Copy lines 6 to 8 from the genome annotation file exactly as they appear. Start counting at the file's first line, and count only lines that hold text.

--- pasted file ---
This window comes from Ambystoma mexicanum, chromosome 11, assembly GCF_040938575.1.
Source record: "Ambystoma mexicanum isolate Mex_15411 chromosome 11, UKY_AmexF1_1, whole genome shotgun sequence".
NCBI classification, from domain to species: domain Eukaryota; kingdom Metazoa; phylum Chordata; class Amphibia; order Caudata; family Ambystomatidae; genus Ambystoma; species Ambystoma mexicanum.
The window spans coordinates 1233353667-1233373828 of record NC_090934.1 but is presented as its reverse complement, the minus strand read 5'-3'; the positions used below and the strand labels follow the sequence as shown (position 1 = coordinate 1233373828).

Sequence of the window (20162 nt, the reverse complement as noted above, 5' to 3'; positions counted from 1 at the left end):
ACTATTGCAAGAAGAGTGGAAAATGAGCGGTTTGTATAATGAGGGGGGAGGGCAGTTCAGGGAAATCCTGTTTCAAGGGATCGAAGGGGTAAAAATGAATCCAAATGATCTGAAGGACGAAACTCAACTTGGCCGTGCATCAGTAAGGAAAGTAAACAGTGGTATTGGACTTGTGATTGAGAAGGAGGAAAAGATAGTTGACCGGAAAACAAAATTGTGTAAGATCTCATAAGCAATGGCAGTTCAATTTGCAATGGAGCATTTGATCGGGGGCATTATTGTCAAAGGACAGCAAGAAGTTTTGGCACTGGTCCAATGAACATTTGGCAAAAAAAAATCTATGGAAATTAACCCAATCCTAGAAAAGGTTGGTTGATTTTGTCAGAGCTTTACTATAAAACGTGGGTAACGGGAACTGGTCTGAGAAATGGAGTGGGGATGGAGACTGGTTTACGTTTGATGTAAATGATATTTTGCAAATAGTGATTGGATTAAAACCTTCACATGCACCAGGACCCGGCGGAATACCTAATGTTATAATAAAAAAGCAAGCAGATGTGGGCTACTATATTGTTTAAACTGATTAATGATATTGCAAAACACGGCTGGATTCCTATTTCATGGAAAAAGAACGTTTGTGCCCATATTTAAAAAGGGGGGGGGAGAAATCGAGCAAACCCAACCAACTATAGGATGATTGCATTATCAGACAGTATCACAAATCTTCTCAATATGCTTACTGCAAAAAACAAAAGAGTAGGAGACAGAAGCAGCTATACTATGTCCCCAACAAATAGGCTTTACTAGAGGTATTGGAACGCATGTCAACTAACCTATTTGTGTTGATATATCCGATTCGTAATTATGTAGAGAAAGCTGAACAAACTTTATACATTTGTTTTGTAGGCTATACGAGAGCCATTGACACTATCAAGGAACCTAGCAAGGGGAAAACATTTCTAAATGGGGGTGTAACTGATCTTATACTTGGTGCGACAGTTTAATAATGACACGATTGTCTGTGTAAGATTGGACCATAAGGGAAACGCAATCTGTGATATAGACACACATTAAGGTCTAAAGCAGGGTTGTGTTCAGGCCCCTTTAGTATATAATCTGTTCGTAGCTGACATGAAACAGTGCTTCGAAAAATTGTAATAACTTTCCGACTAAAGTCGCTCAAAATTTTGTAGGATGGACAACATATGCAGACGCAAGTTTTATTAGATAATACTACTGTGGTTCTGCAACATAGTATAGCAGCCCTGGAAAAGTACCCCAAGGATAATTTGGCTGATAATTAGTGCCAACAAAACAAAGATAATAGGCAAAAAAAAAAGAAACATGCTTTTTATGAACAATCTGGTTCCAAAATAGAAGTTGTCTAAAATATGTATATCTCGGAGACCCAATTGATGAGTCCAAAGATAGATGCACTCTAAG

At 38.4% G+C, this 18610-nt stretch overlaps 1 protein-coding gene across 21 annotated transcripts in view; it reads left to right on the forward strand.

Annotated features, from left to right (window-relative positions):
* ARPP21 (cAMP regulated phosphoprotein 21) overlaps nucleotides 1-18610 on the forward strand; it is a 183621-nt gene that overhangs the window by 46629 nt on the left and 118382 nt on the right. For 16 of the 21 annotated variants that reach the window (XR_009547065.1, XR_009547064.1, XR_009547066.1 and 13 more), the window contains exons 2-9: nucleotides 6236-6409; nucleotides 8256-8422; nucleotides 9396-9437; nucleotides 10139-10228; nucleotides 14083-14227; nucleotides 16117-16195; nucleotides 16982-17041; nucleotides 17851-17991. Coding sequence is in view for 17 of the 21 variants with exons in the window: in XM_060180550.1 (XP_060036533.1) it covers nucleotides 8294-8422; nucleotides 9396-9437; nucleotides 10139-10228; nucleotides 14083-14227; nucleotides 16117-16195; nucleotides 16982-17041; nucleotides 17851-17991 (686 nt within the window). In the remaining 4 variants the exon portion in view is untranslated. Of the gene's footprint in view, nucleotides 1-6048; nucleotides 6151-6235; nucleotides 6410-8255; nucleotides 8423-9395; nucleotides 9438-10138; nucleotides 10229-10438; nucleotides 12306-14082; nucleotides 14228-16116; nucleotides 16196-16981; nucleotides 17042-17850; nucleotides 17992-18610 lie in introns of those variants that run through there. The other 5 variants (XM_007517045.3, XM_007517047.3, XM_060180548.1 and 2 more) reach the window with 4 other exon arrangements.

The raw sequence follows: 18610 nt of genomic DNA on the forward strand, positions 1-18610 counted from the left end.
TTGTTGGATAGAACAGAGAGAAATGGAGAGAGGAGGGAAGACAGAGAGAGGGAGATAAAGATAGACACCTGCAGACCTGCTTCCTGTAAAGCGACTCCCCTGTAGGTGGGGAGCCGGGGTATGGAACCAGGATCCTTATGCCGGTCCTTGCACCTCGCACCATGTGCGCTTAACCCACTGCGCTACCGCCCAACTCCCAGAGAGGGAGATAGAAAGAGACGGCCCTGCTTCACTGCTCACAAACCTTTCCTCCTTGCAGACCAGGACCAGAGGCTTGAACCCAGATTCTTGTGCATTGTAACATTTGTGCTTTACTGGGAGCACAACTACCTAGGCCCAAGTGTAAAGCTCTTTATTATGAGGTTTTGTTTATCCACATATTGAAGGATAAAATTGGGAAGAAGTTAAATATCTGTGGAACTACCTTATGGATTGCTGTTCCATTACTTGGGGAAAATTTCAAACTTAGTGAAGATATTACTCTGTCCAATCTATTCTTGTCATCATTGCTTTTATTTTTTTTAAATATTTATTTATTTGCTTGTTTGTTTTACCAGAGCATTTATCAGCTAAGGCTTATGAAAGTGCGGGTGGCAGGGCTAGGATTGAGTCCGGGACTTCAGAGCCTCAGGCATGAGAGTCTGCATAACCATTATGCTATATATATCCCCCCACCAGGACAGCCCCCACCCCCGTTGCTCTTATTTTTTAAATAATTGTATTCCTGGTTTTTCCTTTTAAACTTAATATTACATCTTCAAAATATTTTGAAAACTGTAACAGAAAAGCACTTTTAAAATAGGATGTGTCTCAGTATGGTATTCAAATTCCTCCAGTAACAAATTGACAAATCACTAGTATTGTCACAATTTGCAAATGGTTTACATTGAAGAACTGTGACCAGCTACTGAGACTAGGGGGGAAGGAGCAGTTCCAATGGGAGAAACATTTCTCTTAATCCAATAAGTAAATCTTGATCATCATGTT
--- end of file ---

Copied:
ACTATTGCAAGAAGAGTGGAAAATGAGCGGTTTGTATAATGAGGGGGGAGGGCAGTTCAGGGAAATCCTGTTTCAAGGGATCGAAGGGGTAAAAATGAATCCAAATGATCTGAAGGACGAAACTCAACTTGGCCGTGCATCAGTAAGGAAAGTAAACAGTGGTATTGGACTTGTGATTGAGAAGGAGGAAAAGATAGTTGACCGGAAAACAAAATTGTGTAAGATCTCATAAGCAATGGCAGTTCAATTTGCAATGGAGCATTTGATCGGGGGCATTATTGTCAAAGGACAGCAAGAAGTTTTGGCACTGGTCCAATGAACATTTGGCAAAAAAAAATCTATGGAAATTAACCCAATCCTAGAAAAGGTTGGTTGATTTTGTCAGAGCTTTACTATAAAACGTGGGTAACGGGAACTGGTCTGAGAAATGGAGTGGGGATGGAGACTGGTTTACGTTTGATGTAAATGATATTTTGCAAATAGTGATTGGATTAAAACCTTCACATGCACCAGGACCCGGCGGAATACCTAATGTTATAATAAAAAAGCAAGCAGATGTGGGCTACTATATTGTTTAAACTGATTAATGATATTGCAAAACACGGCTGGATTCCTATTTCATGGAAAAAGAACGTTTGTGCCCATATTTAAAAAGGGGGGGGGAGAAATCGAGCAAACCCAACCAACTATAGGATGATTGCATTATCAGACAGTATCACAAATCTTCTCAATATGCTTACTGCAAAAAACAAAAGAGTAGGAGACAGAAGCAGCTATACTATGTCCCCAACAAATAGGCTTTACTAGAGGTATTGGAACGCATGTCAACTAACCTATTTGTGTTGATATATCCGATTCGTAATTATGTAGAGAAAGCTGAACAAACTTTATACATTTGTTTTGTAGGCTATACGAGAGCCATTGACACTATCAAGGAACCTAGCAAGGGGAAAACATTTCTAAATGGGGGTGTAACTGATCTTATACTTGGTGCGACAGTTTAATAATGACACGATTGTCTGTGTAAGATTGGACCATAAGGGAAACGCAATCTGTGATATAGACACACATTAAGGTCTAAAGCAGGGTTGTGTTCAGGCCCCTTTAGTATATAATCTGTTCGTAGCTGACATGAAACAGTGCTTCGAAAAATTGTAATAACTTTCCGACTAAAGTCGCTCAAAATTTTGTAGGATGGACAACATATGCAGACGCAAGTTTTATTAGATAATACTACTGTGGTTCTGCAACATAGTATAGCAGCCCTGGAAAAGTACCCCAAGGATAATTTGGCTGATAATTAGTGCCAACAAAACAAAGATAATAGGCAAAAAAAAAAGAAACATGCTTTTTATGAACAATCTGGTTCCAAAATAGAAGTTGTCTAAAATATGTATATCTCGGAGACCCAATTGATGAGTCCAAAGATAGATGCACTCTAAG

At 38.4% G+C, this 18610-nt stretch overlaps 1 protein-coding gene across 21 annotated transcripts in view; it reads left to right on the forward strand.

Annotated features, from left to right (window-relative positions):